Well-Known Member

    Sep 25, 2008
    864
    40
    You will have a long career ahead of you and there is no way to tell exactly when, or if, a particular piece of information will be useful to you.

    I like someonesdad's short list, as it is very true. Learning how to approach new topics will be very important when you get to work. New tasks and problems are contantly being thrown at engineers to solve and you will be expected to contribute in areas that you have no formal training.

    As far as your course in transmission lines and antennas, I can think of a few places where that might be helpful in the future. Most products in the communications arena, and many others as well, will be required to pass electromagnetic compatibility tests... a little transmission line theory and some knowledge of antennas can be useful in the PCB design as well as in the testing of the device...

    This might not be your current assigned task; however, it may be in the future...

    Now is the time to get a very good background in the field.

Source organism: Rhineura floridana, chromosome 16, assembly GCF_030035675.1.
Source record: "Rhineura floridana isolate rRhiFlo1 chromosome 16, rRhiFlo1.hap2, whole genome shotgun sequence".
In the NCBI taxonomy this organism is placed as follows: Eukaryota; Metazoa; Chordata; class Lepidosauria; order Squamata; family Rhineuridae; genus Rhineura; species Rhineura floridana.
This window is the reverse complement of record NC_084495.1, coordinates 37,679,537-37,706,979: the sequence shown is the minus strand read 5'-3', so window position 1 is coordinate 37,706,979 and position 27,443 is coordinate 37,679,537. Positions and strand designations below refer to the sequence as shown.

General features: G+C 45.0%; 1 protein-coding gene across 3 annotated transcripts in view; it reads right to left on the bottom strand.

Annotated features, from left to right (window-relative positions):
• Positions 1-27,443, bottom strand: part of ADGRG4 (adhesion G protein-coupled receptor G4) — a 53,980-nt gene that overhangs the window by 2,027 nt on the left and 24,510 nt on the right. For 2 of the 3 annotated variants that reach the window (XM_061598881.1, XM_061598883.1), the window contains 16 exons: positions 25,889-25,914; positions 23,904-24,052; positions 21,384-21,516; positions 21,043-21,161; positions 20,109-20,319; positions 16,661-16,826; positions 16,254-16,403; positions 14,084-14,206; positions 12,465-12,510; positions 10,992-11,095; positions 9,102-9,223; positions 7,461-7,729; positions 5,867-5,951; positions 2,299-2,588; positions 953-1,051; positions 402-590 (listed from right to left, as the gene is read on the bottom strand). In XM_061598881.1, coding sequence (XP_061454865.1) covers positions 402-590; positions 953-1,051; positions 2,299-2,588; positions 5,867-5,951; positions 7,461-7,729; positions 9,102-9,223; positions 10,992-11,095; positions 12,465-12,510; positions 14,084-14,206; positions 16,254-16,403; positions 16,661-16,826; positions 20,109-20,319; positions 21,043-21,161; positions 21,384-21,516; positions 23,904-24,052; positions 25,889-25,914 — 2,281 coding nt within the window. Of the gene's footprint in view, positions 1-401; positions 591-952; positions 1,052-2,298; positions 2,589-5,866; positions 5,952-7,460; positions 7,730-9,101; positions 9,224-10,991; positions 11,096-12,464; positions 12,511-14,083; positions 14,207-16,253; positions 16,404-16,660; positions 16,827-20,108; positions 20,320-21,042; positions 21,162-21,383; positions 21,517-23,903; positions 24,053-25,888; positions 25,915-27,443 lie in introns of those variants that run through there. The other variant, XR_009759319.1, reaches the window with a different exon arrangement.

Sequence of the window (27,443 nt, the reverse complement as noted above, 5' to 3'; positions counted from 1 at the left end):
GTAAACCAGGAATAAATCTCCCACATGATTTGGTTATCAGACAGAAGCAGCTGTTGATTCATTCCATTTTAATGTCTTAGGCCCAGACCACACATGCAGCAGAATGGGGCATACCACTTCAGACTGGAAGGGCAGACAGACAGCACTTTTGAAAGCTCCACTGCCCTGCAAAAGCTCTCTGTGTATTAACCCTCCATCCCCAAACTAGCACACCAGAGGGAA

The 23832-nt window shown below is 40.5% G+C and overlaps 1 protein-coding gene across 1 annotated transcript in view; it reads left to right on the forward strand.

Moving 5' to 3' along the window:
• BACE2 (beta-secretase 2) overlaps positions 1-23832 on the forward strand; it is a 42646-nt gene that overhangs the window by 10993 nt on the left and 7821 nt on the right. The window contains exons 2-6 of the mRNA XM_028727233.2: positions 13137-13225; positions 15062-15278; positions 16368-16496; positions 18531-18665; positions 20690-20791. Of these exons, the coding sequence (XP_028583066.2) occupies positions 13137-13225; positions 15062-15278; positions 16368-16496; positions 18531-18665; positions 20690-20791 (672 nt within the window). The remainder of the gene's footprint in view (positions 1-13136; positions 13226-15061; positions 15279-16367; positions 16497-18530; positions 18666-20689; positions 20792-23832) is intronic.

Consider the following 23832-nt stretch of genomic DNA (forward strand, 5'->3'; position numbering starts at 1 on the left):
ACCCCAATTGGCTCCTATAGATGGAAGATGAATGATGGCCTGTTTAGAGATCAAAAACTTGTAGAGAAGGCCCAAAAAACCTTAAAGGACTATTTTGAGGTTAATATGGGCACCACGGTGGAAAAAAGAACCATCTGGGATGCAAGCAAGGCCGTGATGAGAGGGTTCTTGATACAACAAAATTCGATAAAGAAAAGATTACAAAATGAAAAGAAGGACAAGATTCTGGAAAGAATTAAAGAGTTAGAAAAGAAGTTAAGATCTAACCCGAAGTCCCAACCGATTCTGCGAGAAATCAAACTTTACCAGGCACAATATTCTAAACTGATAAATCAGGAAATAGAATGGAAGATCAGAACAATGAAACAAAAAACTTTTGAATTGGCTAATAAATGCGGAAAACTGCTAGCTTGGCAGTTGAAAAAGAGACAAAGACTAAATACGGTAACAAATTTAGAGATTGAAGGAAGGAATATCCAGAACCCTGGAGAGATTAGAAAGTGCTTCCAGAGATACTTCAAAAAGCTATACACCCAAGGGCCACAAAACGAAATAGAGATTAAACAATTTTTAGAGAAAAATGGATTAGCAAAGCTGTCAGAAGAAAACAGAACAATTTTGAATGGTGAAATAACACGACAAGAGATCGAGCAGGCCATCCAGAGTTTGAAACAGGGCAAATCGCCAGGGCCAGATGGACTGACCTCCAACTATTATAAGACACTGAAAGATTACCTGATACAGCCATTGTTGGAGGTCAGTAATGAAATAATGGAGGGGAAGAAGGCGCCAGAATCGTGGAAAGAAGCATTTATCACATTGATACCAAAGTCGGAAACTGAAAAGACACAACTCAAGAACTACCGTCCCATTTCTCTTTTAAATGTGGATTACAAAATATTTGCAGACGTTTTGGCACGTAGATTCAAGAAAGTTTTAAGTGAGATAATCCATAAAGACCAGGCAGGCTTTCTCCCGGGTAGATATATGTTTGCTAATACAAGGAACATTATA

12. retched

    AAC Fanatic!

    Dec 5, 2009
    5,201
    312
    Think about what you used to hear from kids in high school.. "Why do I have to learn algebra? When will I ever use this? Im going to be a lumberjack." But invariably, before death, that kid will use algebra to figure out something.

    This depression you are feeling can be rather destructive. You are taking a very noble step in trying to find a solution that will let you feel better about your course publicly. People take classes for reasons beyond their employment all the time. I took a microbiology course just to be in the same room as a beautiful girl. (It worked). The whole time I felt it was a waste of money and time to be studying for this class, but I figured while I was there, make the best of it. Now fifteen years later, I am surprised by how Ive used what I have learned in that class. Even in carpentry.

    There are also many aspects to your line of work. Just because you are not using what you are learning now, you will have the power to do so If you choose.
     
Loading...